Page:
While we were all caught up with National Signing Day 2.0, a potentially significant development passed through the Mississippi House of Representatives. By a vote of 80 to 29, House Bill 1083 was approved, which allows concealed carry handguns to be carried on public property — which would include sporting venues at Ole Miss and Mississippi State.

Astute readers will recall that Arkansas passed a similar law last spring, but quickly moved to allow state universities to exempt themselves from the law. Amid considerable uproar, the state government passed the original law on a Wednesday and then passed the sporting event exemption on the following Thursday.

Mississippi is now working on its own version of that same law, and SEC commissioner Greg Sankey wrote to Ole Miss chancellor Jeffrey Vitter and Mississippi State president Mark Keenum on Wednesday, strongly urging each of them to use their political influence to create a similar exemption for sporting events — or else.

Here’s the letter.

Dear President Keenum and Chancellor Vitter:

This letter is in response to proposed House Bill 1083 and its potential to introduce concealed carry weapons into stadiums, arenas and other college sports venues.

The University of Mississippi and Mississippi State University are founding members of the
Southeastern Conference and each has established a long history of working with public safety officials to provide a safe environment for intercollegiate athletic competition.

Given the intense atmosphere surrounding athletic events, adding weapons increases
meaningful safety concerns and is expected to negatively impact the intercollegiate athletics programs at your universities in several ways. If HB 1083 is adopted to permit weapons in college sports venues, it is likely that competitors will decline opportunities to play in Oxford and Starkville, game officials will decline assignments, personal safety concerns will be used against Mississippi’s universities during the recruiting process and fan attendance will be negatively impacted. When similar laws have been introduced in the past, the SEC office has received clear statements of concern from our member universities due to safety concerns associated with the passage of such laws intended to allow weapons at our athletic events and sports venues.

It is our desire to see athletic events and sports venues exempted from proposed House Bill 1083.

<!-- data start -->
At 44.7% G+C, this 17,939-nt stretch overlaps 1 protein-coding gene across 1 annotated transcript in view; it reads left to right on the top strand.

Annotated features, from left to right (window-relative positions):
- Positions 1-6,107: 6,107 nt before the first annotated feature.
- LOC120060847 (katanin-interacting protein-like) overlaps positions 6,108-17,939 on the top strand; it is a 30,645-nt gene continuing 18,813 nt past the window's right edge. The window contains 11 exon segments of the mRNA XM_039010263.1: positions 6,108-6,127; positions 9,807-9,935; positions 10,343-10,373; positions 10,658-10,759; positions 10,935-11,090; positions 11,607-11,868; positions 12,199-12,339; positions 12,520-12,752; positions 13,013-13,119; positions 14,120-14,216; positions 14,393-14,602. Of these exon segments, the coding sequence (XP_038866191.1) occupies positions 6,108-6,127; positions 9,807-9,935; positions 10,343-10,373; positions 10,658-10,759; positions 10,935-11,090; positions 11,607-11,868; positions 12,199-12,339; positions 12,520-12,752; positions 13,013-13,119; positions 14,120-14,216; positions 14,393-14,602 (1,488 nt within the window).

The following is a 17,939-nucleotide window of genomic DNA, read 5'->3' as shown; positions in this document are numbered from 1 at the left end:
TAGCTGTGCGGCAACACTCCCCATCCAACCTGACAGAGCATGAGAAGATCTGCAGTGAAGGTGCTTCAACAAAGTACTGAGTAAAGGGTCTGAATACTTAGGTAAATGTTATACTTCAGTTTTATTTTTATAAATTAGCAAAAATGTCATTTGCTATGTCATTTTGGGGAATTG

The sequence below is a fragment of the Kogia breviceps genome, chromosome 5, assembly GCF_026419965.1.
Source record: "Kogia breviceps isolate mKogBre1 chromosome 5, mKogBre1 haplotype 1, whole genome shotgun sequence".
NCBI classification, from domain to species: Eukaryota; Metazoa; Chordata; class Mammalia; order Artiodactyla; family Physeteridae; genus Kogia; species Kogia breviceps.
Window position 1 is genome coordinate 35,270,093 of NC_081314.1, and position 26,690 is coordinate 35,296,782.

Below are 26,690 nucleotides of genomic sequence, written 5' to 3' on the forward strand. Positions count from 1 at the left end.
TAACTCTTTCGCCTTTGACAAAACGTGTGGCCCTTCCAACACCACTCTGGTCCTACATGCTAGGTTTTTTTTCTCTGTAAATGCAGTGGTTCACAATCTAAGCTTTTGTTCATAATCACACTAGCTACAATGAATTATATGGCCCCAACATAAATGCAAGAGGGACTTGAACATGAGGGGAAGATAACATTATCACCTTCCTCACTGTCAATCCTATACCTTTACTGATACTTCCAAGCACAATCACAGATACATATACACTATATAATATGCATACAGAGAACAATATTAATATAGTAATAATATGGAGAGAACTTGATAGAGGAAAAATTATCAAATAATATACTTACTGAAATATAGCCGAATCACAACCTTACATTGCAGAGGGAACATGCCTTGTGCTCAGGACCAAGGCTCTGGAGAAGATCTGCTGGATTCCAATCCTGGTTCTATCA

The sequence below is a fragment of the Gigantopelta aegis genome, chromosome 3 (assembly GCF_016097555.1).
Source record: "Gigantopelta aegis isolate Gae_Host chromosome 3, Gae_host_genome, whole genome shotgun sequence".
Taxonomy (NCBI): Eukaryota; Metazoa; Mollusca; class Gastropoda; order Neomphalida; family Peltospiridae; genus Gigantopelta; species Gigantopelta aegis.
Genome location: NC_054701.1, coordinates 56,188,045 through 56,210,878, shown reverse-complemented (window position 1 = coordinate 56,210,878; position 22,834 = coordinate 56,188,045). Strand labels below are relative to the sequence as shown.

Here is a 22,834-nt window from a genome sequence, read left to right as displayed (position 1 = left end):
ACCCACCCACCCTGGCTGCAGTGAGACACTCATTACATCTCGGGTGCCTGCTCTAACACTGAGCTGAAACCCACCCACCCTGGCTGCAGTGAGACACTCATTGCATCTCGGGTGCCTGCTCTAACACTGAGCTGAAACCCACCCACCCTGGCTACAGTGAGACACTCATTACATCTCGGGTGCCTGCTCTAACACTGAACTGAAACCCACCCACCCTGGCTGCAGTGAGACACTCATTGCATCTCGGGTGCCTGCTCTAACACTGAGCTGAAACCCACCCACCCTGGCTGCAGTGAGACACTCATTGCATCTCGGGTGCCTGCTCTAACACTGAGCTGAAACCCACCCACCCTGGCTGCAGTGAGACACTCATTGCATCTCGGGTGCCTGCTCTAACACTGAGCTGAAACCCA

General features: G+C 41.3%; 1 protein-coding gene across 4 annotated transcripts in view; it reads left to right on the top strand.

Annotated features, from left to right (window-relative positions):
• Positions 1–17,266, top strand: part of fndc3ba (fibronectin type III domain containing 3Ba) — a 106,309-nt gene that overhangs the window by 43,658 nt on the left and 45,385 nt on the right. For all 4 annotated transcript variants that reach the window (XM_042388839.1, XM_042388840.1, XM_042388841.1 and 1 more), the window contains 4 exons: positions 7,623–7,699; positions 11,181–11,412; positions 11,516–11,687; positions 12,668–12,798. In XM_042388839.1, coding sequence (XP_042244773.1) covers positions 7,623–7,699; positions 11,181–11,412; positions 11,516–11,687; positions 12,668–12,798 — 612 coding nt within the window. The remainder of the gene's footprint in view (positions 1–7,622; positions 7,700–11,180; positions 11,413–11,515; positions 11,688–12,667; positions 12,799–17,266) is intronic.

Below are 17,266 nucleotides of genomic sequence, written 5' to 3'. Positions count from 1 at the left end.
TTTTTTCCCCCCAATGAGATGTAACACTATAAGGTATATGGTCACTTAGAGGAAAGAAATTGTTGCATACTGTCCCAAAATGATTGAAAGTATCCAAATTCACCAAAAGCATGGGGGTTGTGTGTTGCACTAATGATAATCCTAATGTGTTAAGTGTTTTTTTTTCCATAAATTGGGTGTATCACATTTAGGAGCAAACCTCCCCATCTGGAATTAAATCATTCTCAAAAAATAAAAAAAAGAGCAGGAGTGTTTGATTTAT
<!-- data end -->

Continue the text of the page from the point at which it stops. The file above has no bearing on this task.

The SEC’s universities work closely with public safety officials to ensure the safety of participants and fans in our competitive venues. We will continue to closely monitor the status of House Bill 1083. In the event House Bill 1083 becomes law and includes concealed carry in college sports venues, the SEC’s Presidents and Chancellors will consider existing SEC regulations and bylaws to determine appropriate modifications to scheduling, safety and officiating policies.

Sankey doesn’t law out any specific things that will or won’t happen in the event HB 1083 passes with no exemption, because guns at SEC events is uncharted territory for all involved. Here are the key phrases:

If HB 1083 is adopted to permit weapons in college sports venues, it is likely that competitors will decline opportunities to play in Oxford and Starkville, game officials will decline assignments, personal safety concerns will be used against Mississippi’s universities during the recruiting process and fan attendance will be negatively impacted.

In the event House Bill 1083 becomes law and includes concealed carry in college sports venues, the SEC’s Presidents and Chancellors will consider existing SEC regulations and bylaws to determine appropriate modifications to scheduling, safety and officiating policies.

In short, if this passes, we could take home games from you because no refs will want to work a game where the entire crowd is allowed to pack heat.

For his part, Vitter agrees with Sankey.

“If this bill were to pass,” he wrote in a letter published by Ole Miss, via SEC Country, “it would negatively impact the University of Mississippi’s ability to continue to uphold the safety and security for our students, faculty, staff, patients, and visitors on all our campuses — the Oxford campus, our regional campuses, and the University of Mississippi Medical Center.”

This will definitely be something to keep an eye on moving forward. HB 1083 still must pass through the Mississippi Senate and earn the signature of governor Phil Bryant to become law.

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National columnist - Zach joined the staff in 2012...and has been attempting to improve Doug and Scott's writing ability ever since (to little avail). Outside of football season, you can find him watching the San Antonio Spurs reading Game of Thrones fan theories.